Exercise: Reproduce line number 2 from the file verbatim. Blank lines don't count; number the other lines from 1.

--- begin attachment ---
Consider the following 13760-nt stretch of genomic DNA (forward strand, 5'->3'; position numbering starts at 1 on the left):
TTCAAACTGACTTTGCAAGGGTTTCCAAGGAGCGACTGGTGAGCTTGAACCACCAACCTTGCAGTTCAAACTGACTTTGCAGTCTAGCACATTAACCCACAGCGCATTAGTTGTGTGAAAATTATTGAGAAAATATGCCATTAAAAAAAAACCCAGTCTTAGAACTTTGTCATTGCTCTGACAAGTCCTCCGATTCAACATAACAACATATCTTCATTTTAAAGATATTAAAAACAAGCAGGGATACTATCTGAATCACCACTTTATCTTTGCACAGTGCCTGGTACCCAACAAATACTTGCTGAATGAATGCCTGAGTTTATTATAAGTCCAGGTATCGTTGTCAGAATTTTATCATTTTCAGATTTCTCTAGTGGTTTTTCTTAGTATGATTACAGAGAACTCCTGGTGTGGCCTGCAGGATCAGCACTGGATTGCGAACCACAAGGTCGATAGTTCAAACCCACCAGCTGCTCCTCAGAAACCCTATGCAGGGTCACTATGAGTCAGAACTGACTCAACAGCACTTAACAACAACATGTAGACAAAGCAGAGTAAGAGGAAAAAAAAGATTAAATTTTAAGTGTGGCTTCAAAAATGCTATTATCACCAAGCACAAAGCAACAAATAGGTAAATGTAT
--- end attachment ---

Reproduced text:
TTCAAACTGACTTTGCAAGGGTTTCCAAGGAGCGACTGGTGAGCTTGAACCACCAACCTTGCAGTTCAAACTGACTTTGCAGTCTAGCACATTAACCCACAGCGCATTAGTTGTGTGAAAATTATTGAGAAAATATGCCATTAAAAAAAAACCCAGTCTTAGAACTTTGTCATTGCTCTGACAAGTCCTCCGATTCAACATAACAACATATCTTCATTTTAAAGATATTAAAAACAAGCAGGGATACTATCTGAATCACCACTTTATCTTTGCACAGTGCCTGGTACCCAACAAATACTTGCTGAATGAATGCCTGAGTTTATTATAAGTCCAGGTATCGTTGTCAGAATTTTATCATTTTCAGATTTCTCTAGTGGTTTTTCTTAGTATGATTACAGAGAACTCCTGGTGTGGCCTGCAGGATCAGCACTGGATTGCGAACCACAAGGTCGATAGTTCAAACCCACCAGCTGCTCCTCAGAAACCCTATGCAGGGTCACTATGAGTCAGAACTGACTCAACAGCACTTAACAACAACATGTAGACAAAGCAGAGTAAGAGGAAAAAAAAGATTAAATTTTAAGTGTGGCTTCAAAAATGCTATTATCACCAAGCACAAAGCAACAAATAGGTAAATGTAT